Other benefits of team augmentation are that you do not need to spend days on interviews. Still, once you find the right development partner and share the expectations, you can easily rely on their experience with the team members or even expect more responsibility for the delivery in case you go for a project-based approach sometimes. 

With a project-based approach, the idea of outsourcing, not the whole development but just part of the work, also is a good idea when you have the following: 


Lack of skills or knowledge on your end. In that case, the augmented team can add value to the architecture design and tasks that your team is struggling with. 


Small and straightforward tasks that someone else can do while your team focuses on what is the most important for your organization and solution. 

Remote work?

It is now popular to reduce office space by 100% and let people work from home. There is also an expectation that they will be pleased to keep or increase productivity. 

It might work, but before making such moves reevaluate the pros and cons of not having people in daily in the office. It is not about controlling what they do but about communication. The main concerns are, of course, connection issues. Imagine ten people on Teams trying to say something having poor internet connection and problems with remote collaboration tools before you start with the remote approach, even for a small part of the team, setting objectives related to communication routines and devices and solving them.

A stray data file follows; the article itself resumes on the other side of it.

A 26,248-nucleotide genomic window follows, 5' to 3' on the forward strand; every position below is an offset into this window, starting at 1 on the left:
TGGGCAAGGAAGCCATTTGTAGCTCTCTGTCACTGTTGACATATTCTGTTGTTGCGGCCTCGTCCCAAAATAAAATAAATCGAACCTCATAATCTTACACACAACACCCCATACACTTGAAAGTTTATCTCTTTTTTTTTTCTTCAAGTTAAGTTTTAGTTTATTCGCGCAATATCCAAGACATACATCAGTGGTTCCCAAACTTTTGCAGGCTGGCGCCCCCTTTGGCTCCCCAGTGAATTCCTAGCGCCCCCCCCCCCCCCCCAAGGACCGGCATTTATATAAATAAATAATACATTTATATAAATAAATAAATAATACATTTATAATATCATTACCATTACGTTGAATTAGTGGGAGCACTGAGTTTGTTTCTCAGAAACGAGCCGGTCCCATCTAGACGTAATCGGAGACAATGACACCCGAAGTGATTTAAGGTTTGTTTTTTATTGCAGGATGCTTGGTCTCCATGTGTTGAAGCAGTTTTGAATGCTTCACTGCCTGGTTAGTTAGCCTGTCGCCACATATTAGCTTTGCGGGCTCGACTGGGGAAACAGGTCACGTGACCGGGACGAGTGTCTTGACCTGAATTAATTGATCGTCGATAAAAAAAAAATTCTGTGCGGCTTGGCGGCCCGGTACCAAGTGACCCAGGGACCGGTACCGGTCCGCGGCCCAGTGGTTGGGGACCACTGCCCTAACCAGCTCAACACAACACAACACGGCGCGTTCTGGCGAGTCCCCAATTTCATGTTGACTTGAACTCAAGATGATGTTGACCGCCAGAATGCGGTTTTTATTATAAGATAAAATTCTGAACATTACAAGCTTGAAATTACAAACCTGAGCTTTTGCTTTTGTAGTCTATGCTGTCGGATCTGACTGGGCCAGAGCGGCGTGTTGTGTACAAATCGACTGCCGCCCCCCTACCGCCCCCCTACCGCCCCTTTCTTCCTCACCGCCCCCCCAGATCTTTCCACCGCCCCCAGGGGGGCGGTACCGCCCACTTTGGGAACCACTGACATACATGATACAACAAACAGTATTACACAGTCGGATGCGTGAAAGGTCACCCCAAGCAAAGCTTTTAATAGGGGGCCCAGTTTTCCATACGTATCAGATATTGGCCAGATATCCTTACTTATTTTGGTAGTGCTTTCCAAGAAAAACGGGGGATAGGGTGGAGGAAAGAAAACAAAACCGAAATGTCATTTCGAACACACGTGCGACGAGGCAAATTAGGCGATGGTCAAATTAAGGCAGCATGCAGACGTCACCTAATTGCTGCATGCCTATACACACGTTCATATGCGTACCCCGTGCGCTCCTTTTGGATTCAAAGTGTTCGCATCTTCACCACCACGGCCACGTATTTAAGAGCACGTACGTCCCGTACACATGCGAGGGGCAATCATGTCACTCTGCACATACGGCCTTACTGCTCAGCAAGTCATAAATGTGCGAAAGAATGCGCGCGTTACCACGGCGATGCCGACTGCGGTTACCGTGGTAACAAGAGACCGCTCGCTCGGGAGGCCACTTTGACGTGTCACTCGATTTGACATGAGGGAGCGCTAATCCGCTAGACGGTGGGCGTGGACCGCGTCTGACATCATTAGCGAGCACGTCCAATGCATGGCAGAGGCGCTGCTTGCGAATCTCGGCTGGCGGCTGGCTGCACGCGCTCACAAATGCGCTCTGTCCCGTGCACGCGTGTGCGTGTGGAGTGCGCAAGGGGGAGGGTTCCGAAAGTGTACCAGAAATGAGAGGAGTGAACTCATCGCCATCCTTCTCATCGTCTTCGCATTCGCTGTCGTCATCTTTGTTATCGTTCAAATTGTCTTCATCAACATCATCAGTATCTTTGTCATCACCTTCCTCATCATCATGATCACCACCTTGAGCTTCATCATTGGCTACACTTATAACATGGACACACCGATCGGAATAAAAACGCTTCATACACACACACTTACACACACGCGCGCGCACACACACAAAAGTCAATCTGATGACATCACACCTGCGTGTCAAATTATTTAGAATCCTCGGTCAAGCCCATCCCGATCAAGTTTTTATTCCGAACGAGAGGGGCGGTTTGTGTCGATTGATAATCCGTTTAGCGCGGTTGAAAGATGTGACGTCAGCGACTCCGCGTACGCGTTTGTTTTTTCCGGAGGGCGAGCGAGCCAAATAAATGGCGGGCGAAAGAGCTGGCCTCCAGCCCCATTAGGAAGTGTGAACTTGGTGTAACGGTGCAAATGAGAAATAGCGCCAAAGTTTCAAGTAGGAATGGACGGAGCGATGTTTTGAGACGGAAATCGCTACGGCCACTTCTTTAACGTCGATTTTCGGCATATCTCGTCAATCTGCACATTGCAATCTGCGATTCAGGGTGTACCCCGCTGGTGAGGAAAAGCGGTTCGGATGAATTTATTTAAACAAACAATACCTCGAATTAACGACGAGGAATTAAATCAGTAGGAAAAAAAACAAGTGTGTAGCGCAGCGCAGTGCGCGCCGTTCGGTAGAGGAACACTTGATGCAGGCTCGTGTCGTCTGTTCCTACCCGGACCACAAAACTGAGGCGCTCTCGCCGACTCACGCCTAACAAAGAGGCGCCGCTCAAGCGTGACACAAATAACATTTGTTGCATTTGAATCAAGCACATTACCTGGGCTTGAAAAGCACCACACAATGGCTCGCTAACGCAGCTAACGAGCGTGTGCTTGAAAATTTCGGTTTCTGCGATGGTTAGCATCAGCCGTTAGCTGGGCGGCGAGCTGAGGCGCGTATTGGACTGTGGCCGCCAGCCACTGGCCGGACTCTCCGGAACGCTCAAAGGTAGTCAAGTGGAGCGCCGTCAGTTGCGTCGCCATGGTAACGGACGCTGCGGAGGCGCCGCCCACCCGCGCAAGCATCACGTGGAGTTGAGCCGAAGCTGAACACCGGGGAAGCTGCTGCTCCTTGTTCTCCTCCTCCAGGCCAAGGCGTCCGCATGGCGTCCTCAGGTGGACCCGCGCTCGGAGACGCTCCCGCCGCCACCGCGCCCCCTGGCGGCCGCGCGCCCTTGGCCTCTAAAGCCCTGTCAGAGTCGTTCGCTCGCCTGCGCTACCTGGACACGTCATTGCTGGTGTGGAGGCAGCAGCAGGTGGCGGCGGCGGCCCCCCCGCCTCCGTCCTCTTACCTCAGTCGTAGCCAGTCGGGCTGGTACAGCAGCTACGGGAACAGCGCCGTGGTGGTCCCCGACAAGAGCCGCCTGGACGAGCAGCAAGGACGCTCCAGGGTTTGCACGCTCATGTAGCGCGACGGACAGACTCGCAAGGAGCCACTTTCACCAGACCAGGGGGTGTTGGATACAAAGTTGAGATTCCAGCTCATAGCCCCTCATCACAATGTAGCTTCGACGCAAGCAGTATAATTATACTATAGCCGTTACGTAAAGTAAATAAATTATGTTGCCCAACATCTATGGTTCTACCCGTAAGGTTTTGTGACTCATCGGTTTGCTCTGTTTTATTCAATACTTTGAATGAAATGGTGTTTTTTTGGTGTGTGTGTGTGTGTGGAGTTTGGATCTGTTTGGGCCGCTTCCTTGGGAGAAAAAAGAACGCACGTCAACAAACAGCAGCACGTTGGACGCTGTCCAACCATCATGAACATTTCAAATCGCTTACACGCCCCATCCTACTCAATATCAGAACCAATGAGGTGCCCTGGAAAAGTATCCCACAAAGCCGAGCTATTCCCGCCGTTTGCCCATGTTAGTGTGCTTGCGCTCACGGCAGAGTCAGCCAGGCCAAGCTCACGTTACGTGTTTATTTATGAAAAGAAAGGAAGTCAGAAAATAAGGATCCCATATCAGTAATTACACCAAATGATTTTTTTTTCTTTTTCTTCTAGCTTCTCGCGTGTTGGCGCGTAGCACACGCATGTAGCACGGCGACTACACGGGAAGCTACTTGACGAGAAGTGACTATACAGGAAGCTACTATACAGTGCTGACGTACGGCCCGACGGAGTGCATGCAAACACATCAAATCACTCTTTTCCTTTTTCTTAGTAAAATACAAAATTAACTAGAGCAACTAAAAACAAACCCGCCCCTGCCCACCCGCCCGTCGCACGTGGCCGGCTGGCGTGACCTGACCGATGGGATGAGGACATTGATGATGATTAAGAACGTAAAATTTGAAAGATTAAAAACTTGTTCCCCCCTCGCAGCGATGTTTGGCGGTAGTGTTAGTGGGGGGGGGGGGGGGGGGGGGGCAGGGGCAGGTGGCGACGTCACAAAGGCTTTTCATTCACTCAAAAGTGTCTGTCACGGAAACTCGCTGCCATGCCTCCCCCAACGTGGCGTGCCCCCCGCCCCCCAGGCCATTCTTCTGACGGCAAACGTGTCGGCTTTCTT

Focus on business growth instead of micro-management

Having the operations or technology role very often means you must step into the process and take more control. Even if you have the person in charge does not help you – in fact, this might be why you must step in periodically. 

It is tough when people are with the company for many years and do not follow the changing environment and growing scale. Very often, they do not develop the right skills, do not have tools, or feel comfortable in their position. 

How to start?

You might consider augmenting the development team to outsource the work or increase the team’s capacity. The suitable model is to facilitate the integrated nearshore team by the person on the vendor’s end. If you do not have the product owner or project manager expected to manage the team daily, it may allow your people to focus more on product development. 

We see that many organizations are implementing an agile way of work differently. To start well, it is good to implement a well-designed onboarding process. All parties should be aligned not only with the expectations but also with the proper measurements (e.g., team performance, velocity, capacity, etc.), the appropriate process, and communication routines (e.g., daily meetings and planning) from the beginning.